Gear

Review: BLACKHAWK! T-Series Retention Holster

Blackhawk T-Series Holster - side view

A few years ago, my son carried a BLACKHAWK! Serpa retention holster during most of his overseas deployment.

I purchased the holster on my own time (and with my own dime) because I wanted him to have the best.

The young Captain voiced no complaints on the holster’s performance.

The Serpa demands attention to detail and training. A new holster that is billed as the successor to the Serpa, however, is the T-Series Retention Holster.

This is a retention holster with many good features. Read on to learn more about them.

All About the Levels

As many of you are aware, holsters are usually rated at Retention 1, 2 or 3, depending on the level of difficulty and the number of holster latches or movements needed to release the handgun.

Here’s a breakdown of the level definitions:

  • Level 1 generally means the holster has only passive retention. It may be an open-top or thumb break holster.
  • Level 2 means there is another retention device other than friction or compression. A button, strap, snap or lever is used.
  • Level 3 retention is a holster with both a strap and a hood, or perhaps a hidden snap that must be activated. Or, a certain angle at which the handgun must be angled to draw.

The spring-loaded Berns Martin holster was among the first holsters offering a forward-type draw against spring pressure. The Serpa is among the most modern and widely distributed.

Most concealed carry holsters rate at Level 1 at best. Level 2 holsters are sometimes used by peace offices for concealed carry.

The goal is not only to retain the weapon, but to prevent an assailant from gaining control of the firearm as well.

For many years, the hard and fast rule that one in five officers killed by firearms were shot with their own sidearm.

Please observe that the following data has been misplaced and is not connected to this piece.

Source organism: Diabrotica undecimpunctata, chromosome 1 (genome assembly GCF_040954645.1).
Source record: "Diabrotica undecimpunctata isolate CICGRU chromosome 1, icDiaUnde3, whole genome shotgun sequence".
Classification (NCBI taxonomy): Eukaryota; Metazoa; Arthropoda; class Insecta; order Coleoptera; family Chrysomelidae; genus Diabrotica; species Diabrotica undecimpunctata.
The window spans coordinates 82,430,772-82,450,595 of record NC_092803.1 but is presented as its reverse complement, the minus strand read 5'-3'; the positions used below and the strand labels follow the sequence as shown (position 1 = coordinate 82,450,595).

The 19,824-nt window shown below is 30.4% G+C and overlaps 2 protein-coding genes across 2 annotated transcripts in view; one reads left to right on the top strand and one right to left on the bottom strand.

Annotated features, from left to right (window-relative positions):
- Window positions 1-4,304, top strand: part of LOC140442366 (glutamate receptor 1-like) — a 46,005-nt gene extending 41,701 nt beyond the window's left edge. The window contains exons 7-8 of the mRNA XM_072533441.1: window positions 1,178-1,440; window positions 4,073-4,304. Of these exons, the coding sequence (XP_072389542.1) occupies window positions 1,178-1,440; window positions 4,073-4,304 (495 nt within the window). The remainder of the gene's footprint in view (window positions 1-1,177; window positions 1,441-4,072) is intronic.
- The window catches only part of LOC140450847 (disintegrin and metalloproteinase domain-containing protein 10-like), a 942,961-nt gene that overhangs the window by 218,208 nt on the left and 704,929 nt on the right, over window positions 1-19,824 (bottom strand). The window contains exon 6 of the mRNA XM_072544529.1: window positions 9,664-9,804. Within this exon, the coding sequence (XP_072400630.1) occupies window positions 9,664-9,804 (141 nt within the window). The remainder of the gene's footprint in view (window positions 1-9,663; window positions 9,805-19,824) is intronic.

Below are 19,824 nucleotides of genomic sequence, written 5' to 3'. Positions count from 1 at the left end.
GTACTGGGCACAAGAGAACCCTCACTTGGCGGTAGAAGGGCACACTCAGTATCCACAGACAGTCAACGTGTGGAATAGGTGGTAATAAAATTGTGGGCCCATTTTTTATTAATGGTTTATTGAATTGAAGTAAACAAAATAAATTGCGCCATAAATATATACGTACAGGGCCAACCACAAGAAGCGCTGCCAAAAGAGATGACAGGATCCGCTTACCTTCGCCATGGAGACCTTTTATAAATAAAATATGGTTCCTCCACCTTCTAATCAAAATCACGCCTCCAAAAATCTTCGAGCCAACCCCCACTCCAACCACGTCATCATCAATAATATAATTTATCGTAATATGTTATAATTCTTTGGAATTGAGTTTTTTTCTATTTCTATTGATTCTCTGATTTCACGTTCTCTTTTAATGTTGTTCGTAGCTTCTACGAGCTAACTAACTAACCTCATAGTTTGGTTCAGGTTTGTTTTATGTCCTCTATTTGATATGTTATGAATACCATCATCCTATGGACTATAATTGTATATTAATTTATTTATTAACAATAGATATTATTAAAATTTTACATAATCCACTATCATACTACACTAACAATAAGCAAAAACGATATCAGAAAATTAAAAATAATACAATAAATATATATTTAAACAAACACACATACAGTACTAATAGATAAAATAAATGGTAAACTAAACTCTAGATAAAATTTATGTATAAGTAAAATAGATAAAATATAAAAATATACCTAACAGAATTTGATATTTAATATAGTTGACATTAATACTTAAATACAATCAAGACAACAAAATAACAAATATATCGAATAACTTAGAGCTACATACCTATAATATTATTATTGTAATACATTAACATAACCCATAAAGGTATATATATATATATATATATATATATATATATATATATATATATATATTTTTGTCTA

Blackhawk T-Series holster thumb release design.
Note T-Lok and thumb release design.

Modern training and retention holsters have changed this to an extent, but the problem is real.

Remember, no matter how the fight goes, there is always one gun on the site and that is your gun.

A holster with some type of retention that the user may disengage relatively quickly is important.

How the T-Series Retention Holster Works

The T-Series Retention Holster requires a thumb-activated retention device.

When you grip the handgun, your thumb will naturally be in a position to press the T-Series retention lever and release the mechanical grip on the firearm.

The release is activated by pressing inward toward the holster with the shooter’s thumb. A spring-loaded lock achieves retention by locking on the trigger guard.

The release lever is resistant to lateral pressure. It may only be activated from directly above the holstered handgun.

T-Series Holster above view.
The T Series holsters’ range of adjustment is surprising.

Only the wearer is likely to be able to achieve this draw angle. A Level 3 version is also available with a rotating safety strap.

Even with this additional level of security, both the trigger guard device and the rotating strap are released by the thumb-activated lever.

The holster is constructed of modern materials with a stronger outer shell and a mechanism and body that is waterproof and impervious to oil, solvent and perspiration.

An adjustment screw allows the user to adjust the friction required to keep the pistol steady in the holster. Some like a hard tug on the draw, some like less pressure.

This works for both.

Other Design Features

The holster retains BLACKHAWK’s belt loop spacers. The holster may be adjusted for vertical or forward rake.

The quick-detach belt loop is very secure, robust, and well designed. I used a long-serving Glock 17 in the evaluation.

The T-Series demands training, but the draw is natural and the thumb release isn’t a challenge to use quickly.

Unlike the standard thumb break, in which the thumb is moved in an arc to release, the thumb must be moved straight down and onto the release.